CHAMPAIGN — It’s a dream for any artist to perform a set in a crowded arena packed with family and friends.

Local hip-hop duo Trouble Chasin’ will realize that dream Saturday as Champaign natives Dontiel Allison and Chase Scott open for Ludacris at State Farm Center.

“I’m nervous, because when I was 10 years old in my room with posters on the wall, it was a lot of him,” Scott said. “I loved his first four albums religiously. When I listened to them, I memorized them, like I hit his flow.”

Allison was influenced by the Champaign-born chart-topper just as much, if not more so.

“I studied Ludacris a lot as a kid,” Allison said. “He was one of the first rappers that I ever heard and was like, ‘Oh, man, like, I love this. Like, what is this?’ Because it didn’t sound like anybody else. He’s always sounded like him.”

Allison — who performs as Sandman Slimm — and Scott — a.k.a. Chase Baby — are anything but newcomers to Champaign’s music scene. Allison graduated from Champaign Central in 2007 and Scott from Centennial the following year.

They performed independently back then before Allison moved to Carbondale for a year to attend Southern Illinois University. When he moved back, Scott’s name was beginning to trend in local circles.

Soon they began performing together and Trouble Chasin’ was born, the name coming from a combination of the duo’s stage names at the time.

They’ve appeared on countless bills as individuals and together for over a decade. Tuesday marked the release of “Aquarigo,” the group’s third full-length album with lead single “10 & 2.”

”We’ve done a lot of growing since we started Trouble Chasin’, and the music has grown a lot,” Scott said. “If you listen to the first album, it’s more of like a collection of high-energy songs that kinda encapsulated the moment that we were in when we were in the studio. This newest album is more about growth, and it’s very linear, very intentional.”

Allison and Scott are accustomed to opening for big names. They’ve appeared alongside acts such as Machine Gun Kelly, Chance the Rapper and Montana of 300.

Relationships are paramount in the music industry, especially within a scene as tight-knit as Champaign-Urbana’s. They’ve shared the wealth with a local scene that is as supportive as it is deep.

“It’s not as consistent as it sounds because you don’t want to oversaturate yourself,” Scott said. “When all these huge acts come to town, you don’t want to feel entitled. The scene is really vast to where I can have a huge gig in September and somebody else could have one in October and we don’t feel like we’re stepping on each other’s toes.”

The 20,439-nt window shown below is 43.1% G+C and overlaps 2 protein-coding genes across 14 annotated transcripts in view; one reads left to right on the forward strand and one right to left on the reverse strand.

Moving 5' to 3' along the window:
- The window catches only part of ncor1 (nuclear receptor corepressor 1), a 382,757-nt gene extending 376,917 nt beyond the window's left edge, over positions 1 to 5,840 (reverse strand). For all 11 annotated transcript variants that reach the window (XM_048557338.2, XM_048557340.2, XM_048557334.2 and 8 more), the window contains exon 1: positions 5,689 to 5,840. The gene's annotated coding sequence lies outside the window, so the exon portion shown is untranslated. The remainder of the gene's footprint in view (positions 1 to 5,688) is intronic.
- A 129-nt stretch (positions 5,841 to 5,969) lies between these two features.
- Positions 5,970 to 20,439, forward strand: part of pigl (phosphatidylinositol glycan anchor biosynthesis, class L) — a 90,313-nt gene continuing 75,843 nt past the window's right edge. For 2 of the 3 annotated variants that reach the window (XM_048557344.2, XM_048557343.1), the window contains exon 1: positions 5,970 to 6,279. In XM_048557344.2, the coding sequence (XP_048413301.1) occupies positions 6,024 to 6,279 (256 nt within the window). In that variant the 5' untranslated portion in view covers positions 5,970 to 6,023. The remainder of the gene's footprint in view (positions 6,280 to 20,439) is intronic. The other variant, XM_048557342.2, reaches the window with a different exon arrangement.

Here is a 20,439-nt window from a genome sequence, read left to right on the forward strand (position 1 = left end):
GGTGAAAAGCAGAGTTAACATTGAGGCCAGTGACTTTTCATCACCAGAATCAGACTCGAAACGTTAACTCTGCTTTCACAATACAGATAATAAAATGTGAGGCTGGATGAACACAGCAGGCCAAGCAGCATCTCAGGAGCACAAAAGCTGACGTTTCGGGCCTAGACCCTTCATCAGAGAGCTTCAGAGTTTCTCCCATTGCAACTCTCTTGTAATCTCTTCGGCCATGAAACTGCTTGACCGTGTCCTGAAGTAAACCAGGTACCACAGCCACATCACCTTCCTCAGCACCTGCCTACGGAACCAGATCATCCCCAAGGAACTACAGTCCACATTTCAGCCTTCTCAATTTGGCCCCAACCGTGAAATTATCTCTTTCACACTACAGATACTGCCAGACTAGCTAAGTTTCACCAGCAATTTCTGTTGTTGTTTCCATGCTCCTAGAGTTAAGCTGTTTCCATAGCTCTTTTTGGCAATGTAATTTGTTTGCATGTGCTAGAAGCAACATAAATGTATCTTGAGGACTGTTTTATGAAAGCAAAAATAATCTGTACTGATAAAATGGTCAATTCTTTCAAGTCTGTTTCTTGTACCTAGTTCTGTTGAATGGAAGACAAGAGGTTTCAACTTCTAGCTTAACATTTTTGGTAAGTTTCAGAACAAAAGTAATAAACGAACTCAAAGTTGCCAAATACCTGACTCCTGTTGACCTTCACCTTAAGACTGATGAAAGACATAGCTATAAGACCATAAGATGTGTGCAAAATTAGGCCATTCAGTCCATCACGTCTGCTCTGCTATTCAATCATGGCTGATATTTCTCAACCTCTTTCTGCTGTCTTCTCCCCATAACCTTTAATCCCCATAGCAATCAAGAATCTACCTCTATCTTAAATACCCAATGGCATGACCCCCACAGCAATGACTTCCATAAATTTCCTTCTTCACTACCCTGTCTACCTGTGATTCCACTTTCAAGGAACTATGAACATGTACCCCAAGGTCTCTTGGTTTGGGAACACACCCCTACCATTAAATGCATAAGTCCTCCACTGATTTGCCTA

Their experience and standing within the scene helped them land a spot on Saturday’s bill, which also includes Seattle-based artist Charlieonafriday.

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When everything started coming together — a process the group credits local musician and booker Mike Ingram for helping with — they made sure to answer every call and text.

“Even the ones that are trying to remind you about your car’s extended warranty,” Scott said with a smile. “It’s just hard work. It’s luck, it’s preparation, it’s being in the right place at the right time and having the right people on your side.”

The concert is set to cap off University of Illinois homecoming week and serves as a fitting time for the duo to make their debut at State Farm Center.

Ludacris is among a handful of nationally prominent artists to claim roots in the area.

”He had to live here before he went to Atlanta to make the music that he made,” Scott said.

“That’s why he sounded unique, because he has roots here,” Allison agreed. “I feel like this is a good melting pot, so like you get a good taste of everything. And I feel like he had to kind of absorb that, and then (take) it down there and pick up the Southern flavor with it. And there you have Ludacris.”

Naturally, Allison and Scott agree that there are some nerves involved with such a big show. Fans can expect them to translate into added animation, as always.

“It converts directly into energy,” Scott said. “The experience helps a lot, but I’ve always felt nervous before a set. I haven’t gotten so comfortable into it to where I feel like I’m on autopilot.”

Opening acts are seldom given the pomp and circumstance afforded to headliners, often performing a shorter setlist at a quieter volume.

Allison and Scott will work around that by bringing plenty of vigor to the stage.

“We’ve done countless shows together now at this point, like I don’t even want to try to think about how many we’ve done together,” Allison said. “We’ve done enough to be able to realize what of our songs work really well live. So we can kind of just take our memory of that, put together a 20-minute (set) that’s going to go crazy and then hopefully walk off that stage to some loud noises, loud cheers.”

Plenty of emotions will release when those cheers cap off a busy week that follows more than a decade of hard work.

“I’m gonna cry before,” Scott said lightheartedly, with Allison agreeing that would be the challenge for him as well. “The fact that we’re even about to be on this stage, I’ve watched so many concerts in that building (including two of his concerts) … I keep thinking to myself since the announcement, I’ve been thinking to myself like, man, I’m about to feel when I walk out there.”

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